If you’re interested in art and the occult you’ll likely be aware of Hilma af Klint, a painter active in the late 19th and early 20 centuries whose work was, at least in part, influenced by her practice of meditation and participation in Spiritist seances. In recent years her canon has gone from being virtually unknown to heralded throughout the art world. Now there’s a six volume catalogue of her myriad works available. The posted description says:
‘This catalogue raisonné contains the entire production of the abstract pioneer Hilma af Klint (1862–1944). The catalogue consists of seven volumes containing a total of nearly 1,600 works.
‘Hilma af Klint has taken the art world by storm. Once virtually unknown, she is now included among the greatest modern painters and her works are considered groundbreaking. Almost 80 years after her death, she has redrawn the map of early abstract art, both in Sweden and internationally.
‘”A catalogue raisonné is necessary in order to see the different cycles, motifs and symbols that recur in such an exciting way. If someone really wants to understand how Hilma af Klint’s works function, they need these books,” says Daniel Birnbaum, director of Acute Art and former director of Stockholm’s Moderna Museet, who was co-editor with Kurt Almqvist.
‘The first three volumes, Spiritualistic Drawings 1895–1910, The Paintings for the Temple 1906–1915 and The Blue Books, were published in 2020. The first volume presents the 15 sketchbooks produced by the group of artists known as The Five, which included af Klint. This period constitutes an important starting point for her abstract painting and for what would later lead to her most important series―The Paintings for the Temple. The second volume comprises these paintings, a total of 193 works, including the iconic The Ten Largest.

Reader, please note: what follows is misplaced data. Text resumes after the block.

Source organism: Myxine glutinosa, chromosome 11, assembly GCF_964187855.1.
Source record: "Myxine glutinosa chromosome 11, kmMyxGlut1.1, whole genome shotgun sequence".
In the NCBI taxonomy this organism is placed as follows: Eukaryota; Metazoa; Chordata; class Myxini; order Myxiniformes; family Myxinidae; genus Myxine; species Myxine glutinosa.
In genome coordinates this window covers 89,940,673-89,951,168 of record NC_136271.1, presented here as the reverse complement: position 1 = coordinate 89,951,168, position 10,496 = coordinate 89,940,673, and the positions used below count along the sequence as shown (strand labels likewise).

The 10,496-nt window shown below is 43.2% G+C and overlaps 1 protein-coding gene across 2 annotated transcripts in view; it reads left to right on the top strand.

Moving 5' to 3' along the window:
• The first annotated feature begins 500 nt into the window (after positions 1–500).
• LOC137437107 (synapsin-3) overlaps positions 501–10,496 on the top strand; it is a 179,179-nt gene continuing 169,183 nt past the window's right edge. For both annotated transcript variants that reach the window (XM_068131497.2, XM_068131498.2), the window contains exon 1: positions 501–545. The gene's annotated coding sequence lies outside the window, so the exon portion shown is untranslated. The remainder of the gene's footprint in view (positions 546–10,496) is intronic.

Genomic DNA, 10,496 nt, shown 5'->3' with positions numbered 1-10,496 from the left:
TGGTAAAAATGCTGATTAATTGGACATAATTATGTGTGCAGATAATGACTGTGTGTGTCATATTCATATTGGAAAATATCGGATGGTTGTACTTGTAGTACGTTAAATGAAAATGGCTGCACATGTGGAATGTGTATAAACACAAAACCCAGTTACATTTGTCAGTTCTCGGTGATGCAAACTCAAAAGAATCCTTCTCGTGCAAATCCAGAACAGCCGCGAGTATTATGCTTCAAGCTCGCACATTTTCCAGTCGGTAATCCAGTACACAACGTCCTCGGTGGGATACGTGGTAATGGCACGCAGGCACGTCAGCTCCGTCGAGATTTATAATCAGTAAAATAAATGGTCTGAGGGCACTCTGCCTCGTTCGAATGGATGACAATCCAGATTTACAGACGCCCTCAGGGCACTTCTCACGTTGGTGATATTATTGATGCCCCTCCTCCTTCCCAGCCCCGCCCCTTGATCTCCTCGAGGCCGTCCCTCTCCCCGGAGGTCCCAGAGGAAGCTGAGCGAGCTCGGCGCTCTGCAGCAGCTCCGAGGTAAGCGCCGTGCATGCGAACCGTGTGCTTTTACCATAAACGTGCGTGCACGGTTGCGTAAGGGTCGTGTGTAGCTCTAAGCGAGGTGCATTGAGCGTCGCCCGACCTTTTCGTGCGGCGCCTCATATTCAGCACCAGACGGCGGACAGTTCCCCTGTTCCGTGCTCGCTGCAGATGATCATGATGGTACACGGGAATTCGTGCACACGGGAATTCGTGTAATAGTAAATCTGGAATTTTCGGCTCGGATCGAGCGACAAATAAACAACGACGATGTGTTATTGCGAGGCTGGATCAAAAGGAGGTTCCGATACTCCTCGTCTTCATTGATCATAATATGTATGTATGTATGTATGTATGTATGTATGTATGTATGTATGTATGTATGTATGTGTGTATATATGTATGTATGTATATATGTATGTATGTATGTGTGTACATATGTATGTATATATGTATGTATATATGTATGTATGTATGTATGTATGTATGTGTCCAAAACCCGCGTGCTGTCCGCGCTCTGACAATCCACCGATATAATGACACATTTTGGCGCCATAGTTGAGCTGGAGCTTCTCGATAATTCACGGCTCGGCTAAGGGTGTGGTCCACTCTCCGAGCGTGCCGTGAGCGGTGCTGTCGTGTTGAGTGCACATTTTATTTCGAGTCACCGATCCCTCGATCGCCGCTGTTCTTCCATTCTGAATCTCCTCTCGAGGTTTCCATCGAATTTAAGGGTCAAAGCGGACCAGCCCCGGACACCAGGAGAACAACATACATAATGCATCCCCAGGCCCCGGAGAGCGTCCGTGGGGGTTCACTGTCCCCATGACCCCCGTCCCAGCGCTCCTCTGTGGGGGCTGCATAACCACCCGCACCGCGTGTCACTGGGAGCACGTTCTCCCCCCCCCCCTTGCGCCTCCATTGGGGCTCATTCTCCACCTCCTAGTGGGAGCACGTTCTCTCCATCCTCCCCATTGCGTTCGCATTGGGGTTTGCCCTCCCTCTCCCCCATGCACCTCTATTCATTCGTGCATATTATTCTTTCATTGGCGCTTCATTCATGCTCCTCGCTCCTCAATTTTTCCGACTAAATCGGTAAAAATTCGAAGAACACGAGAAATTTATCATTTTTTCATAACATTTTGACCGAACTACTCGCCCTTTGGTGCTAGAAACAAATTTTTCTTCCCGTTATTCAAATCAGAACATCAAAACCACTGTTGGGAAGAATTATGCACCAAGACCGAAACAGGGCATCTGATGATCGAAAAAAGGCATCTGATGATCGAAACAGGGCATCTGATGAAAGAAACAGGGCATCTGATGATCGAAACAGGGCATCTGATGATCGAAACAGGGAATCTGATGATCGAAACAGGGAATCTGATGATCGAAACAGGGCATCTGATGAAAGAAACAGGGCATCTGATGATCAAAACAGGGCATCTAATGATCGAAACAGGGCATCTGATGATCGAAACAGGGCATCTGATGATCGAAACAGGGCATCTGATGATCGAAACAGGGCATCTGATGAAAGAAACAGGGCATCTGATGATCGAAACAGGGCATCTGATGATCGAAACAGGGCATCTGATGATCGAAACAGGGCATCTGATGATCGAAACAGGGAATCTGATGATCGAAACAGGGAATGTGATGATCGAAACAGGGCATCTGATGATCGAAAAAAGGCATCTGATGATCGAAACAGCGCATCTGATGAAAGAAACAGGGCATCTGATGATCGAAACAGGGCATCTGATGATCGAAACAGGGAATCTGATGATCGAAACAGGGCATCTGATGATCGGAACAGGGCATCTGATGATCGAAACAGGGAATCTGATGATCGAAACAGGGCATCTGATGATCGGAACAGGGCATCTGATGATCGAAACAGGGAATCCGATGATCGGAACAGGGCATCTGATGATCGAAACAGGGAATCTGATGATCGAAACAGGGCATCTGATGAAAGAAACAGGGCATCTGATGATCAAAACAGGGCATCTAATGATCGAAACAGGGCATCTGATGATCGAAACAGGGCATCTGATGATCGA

‘The third volume presents the ten blue books that Hilma af Klint used to show small copies of The Paintings for the Temple, an easy way to present her works to people when she traveled. According to af Klint’s own notes, these books were not intended to be studied until 20 years after her death.
‘The fourth volume, Parsifal and the Atom 1916–1917, shows the two series Parcifal and The Atom. The Parcifal series was inspired by the legend of King Arthur and has been interpreted as an investigation of inner realms, while The Atom is apparently an exploration of the spiritual structure of the universe.
At the end of the 1910s, Hilma af Klint created a number of series of small paintings in which abstract imagery is explored using a ruler and compass. These are presented in the volume Geometric Series and Other Works 1917–1920.
In 1922, at the age of 60, Hilma af Klint completely abandoned her geometric approach for watercolours inspired by the Anthroposophical movement. The works from this period are presented in the sixth volume, Late Watercolours 1922–1941.’